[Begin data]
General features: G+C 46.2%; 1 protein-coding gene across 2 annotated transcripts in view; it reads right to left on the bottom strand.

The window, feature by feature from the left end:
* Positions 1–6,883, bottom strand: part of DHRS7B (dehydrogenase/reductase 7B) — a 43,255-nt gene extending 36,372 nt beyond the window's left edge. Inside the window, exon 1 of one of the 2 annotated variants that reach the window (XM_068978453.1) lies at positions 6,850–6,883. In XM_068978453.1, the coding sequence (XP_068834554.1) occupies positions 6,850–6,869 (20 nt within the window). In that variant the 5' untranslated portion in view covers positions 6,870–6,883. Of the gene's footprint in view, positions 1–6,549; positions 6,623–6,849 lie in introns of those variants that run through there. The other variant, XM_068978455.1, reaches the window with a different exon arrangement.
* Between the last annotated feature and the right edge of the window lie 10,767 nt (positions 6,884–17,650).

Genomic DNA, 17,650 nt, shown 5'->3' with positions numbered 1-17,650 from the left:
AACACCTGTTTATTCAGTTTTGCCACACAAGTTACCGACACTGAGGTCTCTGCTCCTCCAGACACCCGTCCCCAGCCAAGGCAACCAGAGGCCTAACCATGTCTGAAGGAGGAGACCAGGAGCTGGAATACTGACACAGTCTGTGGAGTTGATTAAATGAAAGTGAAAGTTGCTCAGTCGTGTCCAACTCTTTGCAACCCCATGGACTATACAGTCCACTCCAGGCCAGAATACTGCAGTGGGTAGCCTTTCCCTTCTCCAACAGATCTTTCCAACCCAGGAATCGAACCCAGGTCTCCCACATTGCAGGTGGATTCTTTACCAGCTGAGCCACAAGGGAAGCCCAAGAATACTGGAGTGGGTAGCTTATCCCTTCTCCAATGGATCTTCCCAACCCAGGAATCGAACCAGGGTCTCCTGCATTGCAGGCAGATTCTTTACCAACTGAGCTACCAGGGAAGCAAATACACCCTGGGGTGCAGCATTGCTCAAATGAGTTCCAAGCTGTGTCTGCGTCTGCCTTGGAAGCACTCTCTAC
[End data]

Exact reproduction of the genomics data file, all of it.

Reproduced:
General features: G+C 46.2%; 1 protein-coding gene across 2 annotated transcripts in view; it reads right to left on the bottom strand.

The window, feature by feature from the left end:
* Positions 1–6,883, bottom strand: part of DHRS7B (dehydrogenase/reductase 7B) — a 43,255-nt gene extending 36,372 nt beyond the window's left edge. Inside the window, exon 1 of one of the 2 annotated variants that reach the window (XM_068978453.1) lies at positions 6,850–6,883. In XM_068978453.1, the coding sequence (XP_068834554.1) occupies positions 6,850–6,869 (20 nt within the window). In that variant the 5' untranslated portion in view covers positions 6,870–6,883. Of the gene's footprint in view, positions 1–6,549; positions 6,623–6,849 lie in introns of those variants that run through there. The other variant, XM_068978455.1, reaches the window with a different exon arrangement.
* Between the last annotated feature and the right edge of the window lie 10,767 nt (positions 6,884–17,650).

Genomic DNA, 17,650 nt, shown 5'->3' with positions numbered 1-17,650 from the left:
AACACCTGTTTATTCAGTTTTGCCACACAAGTTACCGACACTGAGGTCTCTGCTCCTCCAGACACCCGTCCCCAGCCAAGGCAACCAGAGGCCTAACCATGTCTGAAGGAGGAGACCAGGAGCTGGAATACTGACACAGTCTGTGGAGTTGATTAAATGAAAGTGAAAGTTGCTCAGTCGTGTCCAACTCTTTGCAACCCCATGGACTATACAGTCCACTCCAGGCCAGAATACTGCAGTGGGTAGCCTTTCCCTTCTCCAACAGATCTTTCCAACCCAGGAATCGAACCCAGGTCTCCCACATTGCAGGTGGATTCTTTACCAGCTGAGCCACAAGGGAAGCCCAAGAATACTGGAGTGGGTAGCTTATCCCTTCTCCAATGGATCTTCCCAACCCAGGAATCGAACCAGGGTCTCCTGCATTGCAGGCAGATTCTTTACCAACTGAGCTACCAGGGAAGCAAATACACCCTGGGGTGCAGCATTGCTCAAATGAGTTCCAAGCTGTGTCTGCGTCTGCCTTGGAAGCACTCTCTAC